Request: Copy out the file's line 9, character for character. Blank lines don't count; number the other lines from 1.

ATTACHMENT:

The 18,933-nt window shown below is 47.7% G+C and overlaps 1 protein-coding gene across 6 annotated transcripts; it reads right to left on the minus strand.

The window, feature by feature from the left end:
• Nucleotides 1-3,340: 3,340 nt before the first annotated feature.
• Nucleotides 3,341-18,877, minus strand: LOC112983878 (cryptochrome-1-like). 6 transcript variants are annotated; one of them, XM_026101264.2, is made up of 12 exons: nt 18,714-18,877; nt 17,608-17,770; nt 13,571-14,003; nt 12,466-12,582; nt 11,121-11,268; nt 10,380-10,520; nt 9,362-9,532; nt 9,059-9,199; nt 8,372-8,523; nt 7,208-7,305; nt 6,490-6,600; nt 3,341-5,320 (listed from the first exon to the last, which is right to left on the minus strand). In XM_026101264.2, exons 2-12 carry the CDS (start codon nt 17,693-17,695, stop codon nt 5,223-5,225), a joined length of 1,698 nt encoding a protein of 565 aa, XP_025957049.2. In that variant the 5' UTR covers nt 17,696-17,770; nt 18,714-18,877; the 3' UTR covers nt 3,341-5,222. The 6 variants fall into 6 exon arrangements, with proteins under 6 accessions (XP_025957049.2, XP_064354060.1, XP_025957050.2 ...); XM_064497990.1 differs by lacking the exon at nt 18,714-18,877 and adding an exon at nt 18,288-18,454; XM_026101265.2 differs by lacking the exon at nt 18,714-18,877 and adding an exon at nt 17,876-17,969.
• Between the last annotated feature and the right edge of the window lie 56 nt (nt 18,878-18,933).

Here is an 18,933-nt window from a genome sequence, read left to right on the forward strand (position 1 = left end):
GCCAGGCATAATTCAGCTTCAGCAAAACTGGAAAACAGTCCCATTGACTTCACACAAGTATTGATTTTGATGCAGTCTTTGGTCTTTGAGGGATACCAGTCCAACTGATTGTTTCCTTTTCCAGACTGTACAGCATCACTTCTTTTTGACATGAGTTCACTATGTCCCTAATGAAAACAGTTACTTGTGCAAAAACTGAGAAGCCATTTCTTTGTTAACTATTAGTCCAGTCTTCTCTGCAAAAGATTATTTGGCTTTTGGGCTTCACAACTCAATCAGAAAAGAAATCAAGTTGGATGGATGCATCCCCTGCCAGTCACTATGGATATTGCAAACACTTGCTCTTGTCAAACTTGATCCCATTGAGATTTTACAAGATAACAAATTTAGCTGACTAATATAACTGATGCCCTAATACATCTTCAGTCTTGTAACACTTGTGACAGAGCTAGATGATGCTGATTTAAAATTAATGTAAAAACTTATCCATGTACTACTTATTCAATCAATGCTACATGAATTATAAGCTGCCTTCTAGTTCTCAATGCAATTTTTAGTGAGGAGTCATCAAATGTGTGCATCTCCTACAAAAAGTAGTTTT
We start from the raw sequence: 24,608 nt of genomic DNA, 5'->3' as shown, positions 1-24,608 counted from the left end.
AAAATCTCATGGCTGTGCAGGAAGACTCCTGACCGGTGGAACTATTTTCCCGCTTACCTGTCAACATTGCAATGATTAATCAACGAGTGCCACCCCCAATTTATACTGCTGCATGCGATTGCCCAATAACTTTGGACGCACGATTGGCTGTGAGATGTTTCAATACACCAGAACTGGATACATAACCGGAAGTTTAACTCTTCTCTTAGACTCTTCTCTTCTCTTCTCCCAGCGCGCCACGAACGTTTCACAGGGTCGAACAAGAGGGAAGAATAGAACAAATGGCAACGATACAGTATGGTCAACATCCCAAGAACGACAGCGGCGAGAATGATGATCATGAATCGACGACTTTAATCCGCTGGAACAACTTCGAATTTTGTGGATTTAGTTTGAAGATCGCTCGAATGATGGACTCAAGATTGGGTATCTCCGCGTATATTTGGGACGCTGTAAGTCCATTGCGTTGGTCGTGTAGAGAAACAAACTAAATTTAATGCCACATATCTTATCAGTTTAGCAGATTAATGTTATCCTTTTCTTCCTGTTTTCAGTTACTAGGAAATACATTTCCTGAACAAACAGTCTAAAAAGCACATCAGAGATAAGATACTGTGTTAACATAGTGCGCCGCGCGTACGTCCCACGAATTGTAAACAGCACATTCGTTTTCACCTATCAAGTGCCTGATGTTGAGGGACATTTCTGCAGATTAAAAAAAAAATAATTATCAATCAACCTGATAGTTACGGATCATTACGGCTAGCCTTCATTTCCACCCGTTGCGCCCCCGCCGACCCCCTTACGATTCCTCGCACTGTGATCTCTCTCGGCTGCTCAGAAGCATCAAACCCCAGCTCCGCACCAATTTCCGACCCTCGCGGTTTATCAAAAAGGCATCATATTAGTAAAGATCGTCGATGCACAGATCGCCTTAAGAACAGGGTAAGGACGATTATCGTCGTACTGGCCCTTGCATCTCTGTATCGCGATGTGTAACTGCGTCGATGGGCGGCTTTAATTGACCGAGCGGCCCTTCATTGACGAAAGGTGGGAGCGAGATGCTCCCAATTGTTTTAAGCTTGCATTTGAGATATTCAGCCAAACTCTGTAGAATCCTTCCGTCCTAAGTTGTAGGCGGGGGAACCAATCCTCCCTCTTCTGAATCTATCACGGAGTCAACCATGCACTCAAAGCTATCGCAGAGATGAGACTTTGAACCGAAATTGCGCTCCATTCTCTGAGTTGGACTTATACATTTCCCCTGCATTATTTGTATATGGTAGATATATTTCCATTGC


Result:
AAAATCTCATGGCTGTGCAGGAAGACTCCTGACCGGTGGAACTATTTTCCCGCTTACCTGTCAACATTGCAATGATTAATCAACGAGTGCCACCCCCAATTTATACTGCTGCATGCGATTGCCCAATAACTTTGGACGCACGATTGGCTGTGAGATGTTTCAATACACCAGAACTGGATACATAACCGGAAGTTTAACTCTTCTCTTAGACTCTTCTCTTCTCTTCTCCCAGCGCGCCACGAACGTTTCACAGGGTCGAACAAGAGGGAAGAATAGAACAAATGGCAACGATACAGTATGGTCAACATCCCAAGAACGACAGCGGCGAGAATGATGATCATGAATCGACGACTTTAATCCGCTGGAACAACTTCGAATTTTGTGGATTTAGTTTGAAGATCGCTCGAATGATGGACTCAAGATTGGGTATCTCCGCGTATATTTGGGACGCTGTAAGTCCATTGCGTTGGTCGTGTAGAGAAACAAACTAAATTTAATGCCACATATCTTATCAGTTTAGCAGATTAATGTTATCCTTTTCTTCCTGTTTTCAGTTACTAGGAAATACATTTCCTGAACAAACAGTCTAAAAAGCACATCAGAGATAAGATACTGTGTTAACATAGTGCGCCGCGCGTACGTCCCACGAATTGTAAACAGCACATTCGTTTTCACCTATCAAGTGCCTGATGTTGAGGGACATTTCTGCAGATTAAAAAAAAAATAATTATCAATCAACCTGATAGTTACGGATCATTACGGCTAGCCTTCATTTCCACCCGTTGCGCCCCCGCCGACCCCCTTACGATTCCTCGCACTGTGATCTCTCTCGGCTGCTCAGAAGCATCAAACCCCAGCTCCGCACCAATTTCCGACCCTCGCGGTTTATCAAAAAGGCATCATATTAGTAAAGATCGTCGATGCACAGATCGCCTTAAGAACAGGGTAAGGACGATTATCGTCGTACTGGCCCTTGCATCTCTGTATCGCGATGTGTAACTGCGTCGATGGGCGGCTTTAATTGACCGAGCGGCCCTTCATTGACGAAAGGTGGGAGCGAGATGCTCCCAATTGTTTTAAGCTTGCATTTGAGATATTCAGCCAAACTCTGTAGAATCCTTCCGTCCTAAGTTGTAGGCGGGGGAACCAATCCTCCCTCTTCTGAATCTATCACGGAGTCAACCATGCACTCAAAGCTATCGCAGAGATGAGACTTTGAACCGAAATTGCGCTCCATTCTCTGAGTTGGACTTATACATTTCCCCTGCATTATTTGTATATGGTAGATATATTTCCATTGC